lf
-
Explicated, Graded Pairs, Full Profiles or Choice Experiments”



McFadden, Daniel F., “Conditional Logit Analysis of Qualitative Choice Behavior,”
Frontiers of
Econometrics

(1973)



Green, Paul and Abba Krieger, “Individualized Hybrid Models for Conjoint A
nalysis”,
Management
Science/Vol.42, No.6

(June 1996)



Huber, Joel, Dan Ariely, and Gregory Fischer, “The Ability of People to Express Values with
Choices, Matching and Ratings” (1998)



Orme, Bryan, Mark Alpert, and Ethan Christensen, “Assessing the Valid
ity of Conjoint Analysis
-
Continued”



Huber, Joel, Dick Wittink, and Richard Johnson, “Learning Effects in Preference Tasks: Choice
-
Based Versus Standard Conjoint” (1992)



Wittink, Dick, and Joel Huber, John Fiedler, and Richard Miller, “The Magnitude of a
nd an
Explanation/Solution for the Number of Levels Effect in Conjoint Analysis” (1991)


Case Studies



Page, Albert and Harold Rosenbaum, “Redesigning Product Lines with Conjoint Analysis: How
Sunbeam Does It” (1987)



Wind, Jerry, Paul Green, Douglas Shiff
let, and Marsha Scarbrough, “Courtyard by Marriott:
Designing a Hotel Facility with Consumer
-
Based Marketing Models” (1989)


Conjoint History



Green, Paul and V. Srinivasan , “Conjoint Analysis in Marketing: New Developments with
Implications for Researc
h and Practice” (post
-
1978)



Green, Paul and V. Srinivasan , “Conjoint Analysis in Consumer Research: Issues and Outlook,”
Journal of Consumer Research, Vol. 5
(1978)



Lilien, Gary, Philip Kotler, and K. Sridhar Moorthy, “Decision Models for Product Design,

Marketing Models

(1992):238


EES&OR 483


Strategy Primer 3.0


18

5

Conceptual Marketing Frameworks

Much of the MBA level marketing material is not concerned with just sales and services, but rather with
issues of strategic importance. While this material is not taught in EES&OR483, it may
be helpful to be
aware of some key themes in marketing. The following lists and descriptions provide an overview of
important marketing concepts. You'll notice that some of the concepts overlap with strategy frameworks.


An excellent reference textbook f
or marketing frameworks:

Kotler, Philip.
Marketing Management : Analysis, Planning, Implementation, and Control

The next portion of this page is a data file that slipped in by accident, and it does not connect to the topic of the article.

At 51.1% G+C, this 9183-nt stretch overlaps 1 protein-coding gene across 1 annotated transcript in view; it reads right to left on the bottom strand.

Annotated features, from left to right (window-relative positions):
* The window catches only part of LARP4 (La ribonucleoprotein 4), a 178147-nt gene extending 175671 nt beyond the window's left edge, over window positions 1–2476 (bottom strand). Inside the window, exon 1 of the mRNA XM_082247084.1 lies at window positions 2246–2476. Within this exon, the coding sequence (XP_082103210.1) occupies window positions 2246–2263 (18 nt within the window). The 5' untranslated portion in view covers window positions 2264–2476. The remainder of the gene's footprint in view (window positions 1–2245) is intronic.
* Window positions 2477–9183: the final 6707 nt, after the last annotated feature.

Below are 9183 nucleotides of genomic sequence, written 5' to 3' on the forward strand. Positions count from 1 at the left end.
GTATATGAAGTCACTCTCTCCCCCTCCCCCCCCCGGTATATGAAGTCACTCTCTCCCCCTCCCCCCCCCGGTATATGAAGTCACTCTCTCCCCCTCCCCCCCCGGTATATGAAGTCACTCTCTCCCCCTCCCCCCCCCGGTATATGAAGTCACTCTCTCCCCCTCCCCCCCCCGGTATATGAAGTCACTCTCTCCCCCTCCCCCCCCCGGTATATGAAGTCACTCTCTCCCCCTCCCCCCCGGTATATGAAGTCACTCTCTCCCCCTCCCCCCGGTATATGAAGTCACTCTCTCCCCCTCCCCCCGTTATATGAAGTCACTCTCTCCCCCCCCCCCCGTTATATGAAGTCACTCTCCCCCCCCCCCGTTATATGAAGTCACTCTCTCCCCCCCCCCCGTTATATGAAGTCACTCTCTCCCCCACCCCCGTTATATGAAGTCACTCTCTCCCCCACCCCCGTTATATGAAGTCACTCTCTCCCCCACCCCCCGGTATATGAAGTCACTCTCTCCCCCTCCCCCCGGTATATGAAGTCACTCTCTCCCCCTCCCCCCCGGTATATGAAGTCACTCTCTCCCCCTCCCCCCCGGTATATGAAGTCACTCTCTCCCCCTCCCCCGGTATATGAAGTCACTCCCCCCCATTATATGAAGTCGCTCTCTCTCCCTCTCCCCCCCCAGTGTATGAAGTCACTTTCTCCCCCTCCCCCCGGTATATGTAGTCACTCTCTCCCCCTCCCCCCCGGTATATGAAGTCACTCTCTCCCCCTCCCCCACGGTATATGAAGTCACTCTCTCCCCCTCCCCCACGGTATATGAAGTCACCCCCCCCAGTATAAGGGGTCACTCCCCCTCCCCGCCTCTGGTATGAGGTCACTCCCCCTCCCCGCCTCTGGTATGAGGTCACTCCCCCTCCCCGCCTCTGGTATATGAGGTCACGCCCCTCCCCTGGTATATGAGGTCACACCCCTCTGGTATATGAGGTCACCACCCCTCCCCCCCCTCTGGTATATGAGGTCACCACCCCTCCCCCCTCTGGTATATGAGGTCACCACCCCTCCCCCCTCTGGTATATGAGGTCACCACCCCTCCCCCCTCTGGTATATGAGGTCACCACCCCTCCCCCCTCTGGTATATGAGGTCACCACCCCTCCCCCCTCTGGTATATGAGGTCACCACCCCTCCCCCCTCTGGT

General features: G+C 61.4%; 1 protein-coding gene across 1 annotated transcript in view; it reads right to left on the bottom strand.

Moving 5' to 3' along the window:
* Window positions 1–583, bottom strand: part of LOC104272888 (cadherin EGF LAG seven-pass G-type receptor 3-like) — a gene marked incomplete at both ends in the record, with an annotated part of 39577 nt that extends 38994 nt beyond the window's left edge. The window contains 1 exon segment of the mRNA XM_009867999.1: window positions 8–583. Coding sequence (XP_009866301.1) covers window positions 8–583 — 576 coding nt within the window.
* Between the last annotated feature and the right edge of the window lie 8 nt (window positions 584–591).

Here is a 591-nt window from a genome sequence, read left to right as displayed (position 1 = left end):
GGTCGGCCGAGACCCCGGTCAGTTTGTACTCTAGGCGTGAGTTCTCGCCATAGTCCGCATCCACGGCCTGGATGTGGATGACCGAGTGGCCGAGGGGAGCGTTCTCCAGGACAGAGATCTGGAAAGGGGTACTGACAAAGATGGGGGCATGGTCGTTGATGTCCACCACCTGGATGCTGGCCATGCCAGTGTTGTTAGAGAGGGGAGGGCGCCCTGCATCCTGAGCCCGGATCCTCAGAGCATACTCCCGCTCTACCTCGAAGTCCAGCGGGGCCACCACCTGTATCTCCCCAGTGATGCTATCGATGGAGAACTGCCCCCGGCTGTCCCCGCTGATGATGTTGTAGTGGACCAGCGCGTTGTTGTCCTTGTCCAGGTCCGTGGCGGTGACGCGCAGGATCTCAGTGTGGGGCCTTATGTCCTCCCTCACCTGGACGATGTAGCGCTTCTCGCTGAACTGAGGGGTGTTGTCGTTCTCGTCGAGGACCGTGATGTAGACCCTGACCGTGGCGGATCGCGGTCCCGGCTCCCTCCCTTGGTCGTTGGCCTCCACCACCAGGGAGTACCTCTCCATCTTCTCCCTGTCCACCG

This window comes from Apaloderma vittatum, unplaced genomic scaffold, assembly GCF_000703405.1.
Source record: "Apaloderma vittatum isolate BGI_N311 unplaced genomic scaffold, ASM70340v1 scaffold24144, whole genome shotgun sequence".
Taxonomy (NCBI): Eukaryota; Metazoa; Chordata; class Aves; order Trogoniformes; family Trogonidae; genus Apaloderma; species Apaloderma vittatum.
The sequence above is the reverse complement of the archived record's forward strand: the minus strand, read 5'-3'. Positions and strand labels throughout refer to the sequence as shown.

, 9th ed. Upper
Saddle River, NJ : Prentice Hall, 1997.

5.1

The Four P’s of the Marketing Mix

The phrase “the four p’s” is an easy way to remember
and characterize the four most important marketing
decision variables. The four P’s are price, product, promotion, and place:


“Price” variables:



Allowances and deals



Distribution and retailer markups



Discount structure

“Product”variables:



Quality



Models
and sizes



Packaging



Brands



Service

“Promotion” variables:



Advertising



Sales promotion



Personal selling



Publicity

“Place” variables:



Channels of distribution



Outlet location



Sales territories



Warehousing system


Source: Kotler, 1997


5.2

Market
-
Oriented Strate
gic Planning

“Market
-
oriented strategic planning is the managerial process of developing and maintaining a viable fit
between the organization’s objectives, skills, and resources and its changing market opportunities. The aim
of strategic planning is to s
hape and reshape the company’s businesses and products so that they yield
target profits and growth.”
-

Kotler, 1997


Three key ideas:



Manage the company’s business as an investment portfolio.



Assess the future profit potential of each business by conside
r the market growth rate and the
company’s fit.



Develop a strategic game plan that makes sense in light of the company’s industry position, objectives,
skills, and resources.




EES&OR 483


Strategy Primer 3.0


19

The business strategic planning process:


Business
mission
External
environmental
analysis
Internal
environmental
analysis
Goal
formulation
Strategy
formulation
Program
formulation
Implementation
Feedback
and control


Boston
Consulting Group Growth
-
Share Matrix: “Invest in the stars, get rid of the dogs!” The framework
promotes the importance of market growth rate and market share in determining the strategic importance of
a product.


Stars
Question
Marks
Cash Cows
Dogs
Market Growth Rate
0% 10% 20%
10x 1x .1x
Relative Market Share





Alternative Views Of The Value Cre
ation Process:

One traditional business approach ignores the impact of marketing research on product design. Under this
framework, the first step is to make the product, and then the second step is to figure out how and to whom
it will be sold. This is s
till a common problem in many companies today. A more sophisticated paradigm
recognizes that the consumer demand should drive product design. Marketing research, segmentation,
positioning, and conjoint analysis are all examples of this more sophisticated

approach. The diagrams
below illustrate the two paradigms.



Traditional physical process sequence:


Make the Product
Sell the product
Design
product
Procure
Make
Price
Sell
Advertise/
Promote
Distribute
Service





EES&OR 483


Strategy Primer 3.0


20




The value creation and delivery sequence (McKinsey):


Choose the value
Communicate the value
Sourcing
Making
Distributing
Servicing
Provide the value
Customer
segmentation
Market
selection/
focus
Value
Positioning
Product
devel
Service
devel
Pricing
Salesforce
Sales
promotion
Advertising



5.3

Market Segmentation, Targeting, an
d Positioning


“STP Marketing” is one way to characterize the modern strategic marketing approach. STP stands for
S
egmenting,
T
argeting, and
P
ositioning. The idea is to use a more direct “rifle” approach instead of an
undirected “shotgun” approach:


1.
Identify segmentation
variables and segment the
market.

2.
Develop profiles of
resulting segments.
Market Targeting
Market Positioning
Market Segmentation
1.
Evaluate the
attractiveness of

each segment.

2.
Select the target
segment(s).
1.
Identify possible

positioning concepts

for each target segment.

2.
Select, develop, and communicate
the chosen positioning concept.